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Using analytics on my website

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3 min Frontend Development Discuss on HN

On this website, I write about work as a means of documenting the work I have done and showcasing it with ease. I am curious to know about the volume of visitors interacting with my website, and the number of people who have visited my website through my resume to measure how my job hunting progress is going or how well the ‘Portfolio’ button on my resume is converting.

The above mentioned tracking is something that could be done easily by just sifting through request logs to the server which I find to be ideal because I would not have to ship client-side JavaScript published by a third-party just to get a few numbers. Looking at projects like GoAccess, this seems like something that could be achievable. For a use-case this simple, it could also be a handwritten piece of middleware.

At the time of writing this article, I hosted this website on Cloudflare just to get started as quickly as possible. I noticed that Cloudflare Pages has an add-on feature called Cloudflare Web Analytics which claims to be “Privacy-first, lightweight, accurate web analytics—for free”. Here is what I found:

  1. To enable Web Analytics on Cloudflare, you need to have a “website”.
  2. To have a “website” on Cloudflare, you need to have purchased a domain and connected it to the service. You could still host a website using Pages with the free ‘’ domain, but it will not count.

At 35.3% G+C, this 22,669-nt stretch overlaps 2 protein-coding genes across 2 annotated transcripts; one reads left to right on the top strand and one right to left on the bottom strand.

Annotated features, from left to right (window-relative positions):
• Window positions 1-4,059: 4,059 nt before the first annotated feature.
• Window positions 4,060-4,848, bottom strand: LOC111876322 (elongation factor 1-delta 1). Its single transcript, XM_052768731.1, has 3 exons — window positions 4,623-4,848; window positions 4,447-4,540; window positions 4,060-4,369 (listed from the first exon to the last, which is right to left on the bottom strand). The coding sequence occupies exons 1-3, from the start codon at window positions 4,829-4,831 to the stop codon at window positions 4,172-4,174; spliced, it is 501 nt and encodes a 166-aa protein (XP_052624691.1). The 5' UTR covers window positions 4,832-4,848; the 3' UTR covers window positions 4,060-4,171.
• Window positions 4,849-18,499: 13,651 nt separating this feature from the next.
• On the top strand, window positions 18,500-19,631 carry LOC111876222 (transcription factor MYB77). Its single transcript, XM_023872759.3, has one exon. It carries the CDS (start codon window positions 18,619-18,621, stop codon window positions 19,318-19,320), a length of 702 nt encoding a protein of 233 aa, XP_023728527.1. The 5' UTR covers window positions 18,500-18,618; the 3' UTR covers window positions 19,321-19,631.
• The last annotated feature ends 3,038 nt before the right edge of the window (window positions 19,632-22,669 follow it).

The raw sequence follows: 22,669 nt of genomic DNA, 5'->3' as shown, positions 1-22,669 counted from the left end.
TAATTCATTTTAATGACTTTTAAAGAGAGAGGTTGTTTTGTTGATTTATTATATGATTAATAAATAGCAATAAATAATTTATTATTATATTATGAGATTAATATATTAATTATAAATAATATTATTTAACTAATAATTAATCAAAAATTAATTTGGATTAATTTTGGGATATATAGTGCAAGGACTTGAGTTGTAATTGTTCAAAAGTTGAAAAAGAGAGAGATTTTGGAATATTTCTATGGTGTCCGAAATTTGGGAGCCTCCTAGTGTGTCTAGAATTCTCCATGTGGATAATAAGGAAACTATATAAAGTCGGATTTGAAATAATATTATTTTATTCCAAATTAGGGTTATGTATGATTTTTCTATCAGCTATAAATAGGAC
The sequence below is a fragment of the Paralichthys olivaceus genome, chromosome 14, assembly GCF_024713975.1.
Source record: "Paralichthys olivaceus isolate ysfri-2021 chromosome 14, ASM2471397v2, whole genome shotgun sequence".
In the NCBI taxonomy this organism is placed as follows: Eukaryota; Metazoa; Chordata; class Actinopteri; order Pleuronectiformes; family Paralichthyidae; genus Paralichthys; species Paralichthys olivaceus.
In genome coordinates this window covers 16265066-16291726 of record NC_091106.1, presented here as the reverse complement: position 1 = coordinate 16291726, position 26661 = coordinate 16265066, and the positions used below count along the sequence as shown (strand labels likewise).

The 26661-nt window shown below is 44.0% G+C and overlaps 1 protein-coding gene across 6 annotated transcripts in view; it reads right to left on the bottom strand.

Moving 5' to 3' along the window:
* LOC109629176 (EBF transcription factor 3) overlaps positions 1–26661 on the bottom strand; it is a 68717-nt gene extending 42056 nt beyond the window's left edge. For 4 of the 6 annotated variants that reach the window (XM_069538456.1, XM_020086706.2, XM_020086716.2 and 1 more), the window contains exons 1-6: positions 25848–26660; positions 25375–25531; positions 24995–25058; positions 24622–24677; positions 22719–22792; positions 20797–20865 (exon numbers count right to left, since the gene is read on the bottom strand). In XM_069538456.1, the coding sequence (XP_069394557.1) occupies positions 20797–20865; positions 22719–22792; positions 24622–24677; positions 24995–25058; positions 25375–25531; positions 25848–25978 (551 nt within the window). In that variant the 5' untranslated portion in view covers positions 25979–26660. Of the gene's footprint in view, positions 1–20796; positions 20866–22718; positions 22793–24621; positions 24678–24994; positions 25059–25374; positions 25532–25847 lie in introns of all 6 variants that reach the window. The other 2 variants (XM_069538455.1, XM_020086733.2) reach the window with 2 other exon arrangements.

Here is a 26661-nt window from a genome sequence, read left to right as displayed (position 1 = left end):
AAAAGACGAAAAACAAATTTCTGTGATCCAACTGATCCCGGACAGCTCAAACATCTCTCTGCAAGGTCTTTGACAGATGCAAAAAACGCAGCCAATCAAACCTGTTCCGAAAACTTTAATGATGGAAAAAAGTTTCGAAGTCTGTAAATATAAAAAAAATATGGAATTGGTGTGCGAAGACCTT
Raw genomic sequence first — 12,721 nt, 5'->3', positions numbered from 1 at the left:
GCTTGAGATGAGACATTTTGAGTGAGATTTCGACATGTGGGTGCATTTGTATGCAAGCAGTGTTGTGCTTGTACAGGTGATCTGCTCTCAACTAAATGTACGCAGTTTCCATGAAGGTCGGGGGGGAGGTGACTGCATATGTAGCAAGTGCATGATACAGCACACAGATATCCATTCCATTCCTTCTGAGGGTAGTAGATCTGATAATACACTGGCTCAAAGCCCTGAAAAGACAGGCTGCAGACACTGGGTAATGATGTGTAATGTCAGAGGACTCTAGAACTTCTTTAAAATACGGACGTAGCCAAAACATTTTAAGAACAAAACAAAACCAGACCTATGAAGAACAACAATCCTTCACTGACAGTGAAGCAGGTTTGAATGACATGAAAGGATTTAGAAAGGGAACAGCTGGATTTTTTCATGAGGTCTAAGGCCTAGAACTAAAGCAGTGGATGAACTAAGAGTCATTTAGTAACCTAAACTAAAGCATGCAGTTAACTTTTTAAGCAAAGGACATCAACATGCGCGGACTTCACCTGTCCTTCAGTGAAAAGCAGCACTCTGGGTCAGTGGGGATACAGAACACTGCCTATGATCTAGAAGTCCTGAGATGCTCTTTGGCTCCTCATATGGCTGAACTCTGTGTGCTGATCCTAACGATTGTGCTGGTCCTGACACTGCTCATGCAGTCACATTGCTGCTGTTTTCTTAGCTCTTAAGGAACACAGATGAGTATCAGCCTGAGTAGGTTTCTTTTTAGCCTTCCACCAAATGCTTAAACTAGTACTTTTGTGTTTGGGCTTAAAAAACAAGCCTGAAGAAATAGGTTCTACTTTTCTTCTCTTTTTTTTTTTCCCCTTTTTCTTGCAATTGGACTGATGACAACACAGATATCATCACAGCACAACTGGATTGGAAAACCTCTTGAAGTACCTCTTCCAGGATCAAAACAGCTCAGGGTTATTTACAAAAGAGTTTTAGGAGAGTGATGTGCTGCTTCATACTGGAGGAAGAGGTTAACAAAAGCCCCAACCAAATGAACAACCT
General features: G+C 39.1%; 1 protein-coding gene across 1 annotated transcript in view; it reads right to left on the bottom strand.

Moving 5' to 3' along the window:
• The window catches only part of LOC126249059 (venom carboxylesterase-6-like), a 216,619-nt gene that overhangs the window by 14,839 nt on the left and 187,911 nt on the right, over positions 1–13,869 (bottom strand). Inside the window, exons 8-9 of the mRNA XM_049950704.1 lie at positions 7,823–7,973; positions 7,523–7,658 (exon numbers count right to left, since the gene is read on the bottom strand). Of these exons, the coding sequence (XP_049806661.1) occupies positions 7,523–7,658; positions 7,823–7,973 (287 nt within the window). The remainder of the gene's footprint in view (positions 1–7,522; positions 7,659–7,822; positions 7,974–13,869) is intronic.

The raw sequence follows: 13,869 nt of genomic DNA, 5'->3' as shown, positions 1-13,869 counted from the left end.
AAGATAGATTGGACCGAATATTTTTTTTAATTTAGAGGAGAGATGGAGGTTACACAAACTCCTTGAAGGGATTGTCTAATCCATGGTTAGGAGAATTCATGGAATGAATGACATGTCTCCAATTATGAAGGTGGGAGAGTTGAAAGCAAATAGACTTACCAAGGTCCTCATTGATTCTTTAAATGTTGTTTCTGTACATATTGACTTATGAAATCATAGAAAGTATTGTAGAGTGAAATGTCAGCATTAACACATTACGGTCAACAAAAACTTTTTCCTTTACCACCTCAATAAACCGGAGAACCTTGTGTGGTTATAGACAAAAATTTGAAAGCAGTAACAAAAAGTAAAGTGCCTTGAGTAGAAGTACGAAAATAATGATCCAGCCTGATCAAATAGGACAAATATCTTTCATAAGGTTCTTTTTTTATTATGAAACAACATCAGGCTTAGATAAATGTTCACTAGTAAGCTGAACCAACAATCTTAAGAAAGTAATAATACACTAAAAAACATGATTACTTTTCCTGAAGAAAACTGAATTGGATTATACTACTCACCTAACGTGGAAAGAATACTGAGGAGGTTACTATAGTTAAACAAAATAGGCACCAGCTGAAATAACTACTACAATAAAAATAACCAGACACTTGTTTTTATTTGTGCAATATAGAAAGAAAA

3. After registering a “website” with Cloudflare, you can enable Web Analytics with just a few clicks.

Here is where things were not quite clear, enabling Web Analytics did not clearly mention adding a JS snippet to the website automatically. While testing the website, I accidentally found this script by Cloudflare inlined in my HTML and I went to the Cloudflare dashboard to investigate. Upon searching, I found that for Web Analytics to be server-side, I would have to upgrade to the Cloudflare Pro plan. The above dark patterns made me switch off Web Analytics completely and go back to something I was familiar with.

The Cloudflare dashboard page showing a button to add Web Analytics to your page.

The information about adding a JS snippet to your website is neatly tucked away behind a tooltip.


I took up the task to switch over to a cleaner and more controllable analytics provider at Cryptlex in 2022. I evaluated options like Clarity, and Plausible but stuck to PostHog for a long list of reasons including the fact that it is open-source, has a wide community, and a half-decent JS library. With just a little configuration, I set up PostHog to measure page visits, including those that visit from my resume using a $resume UTM tag.

A chart showing the trend of website visitors based on their source. In the past three months, only 1 person has visited the website using the link on the resume.

Dear recruiters, I hope you click the Portfolio button on my resume to see my work in detail.


The above progression, to me, is not very logically sound. Replacing one JS library for tracking with another does not fix the fact that this website needs JS to provide analytics or the fact that the service hosting the website or the analytics could misuse any data they can collect about the visitors.

The possible solutions I could explore in the future could be to host this website on a small Raspberry Pi with server middleware that tracks page visits and UTM tags.

A daily visitor graph for this website rising from 10 to 4200 abruptly after posting to HN.
Posting this to HN surely caught some eyes.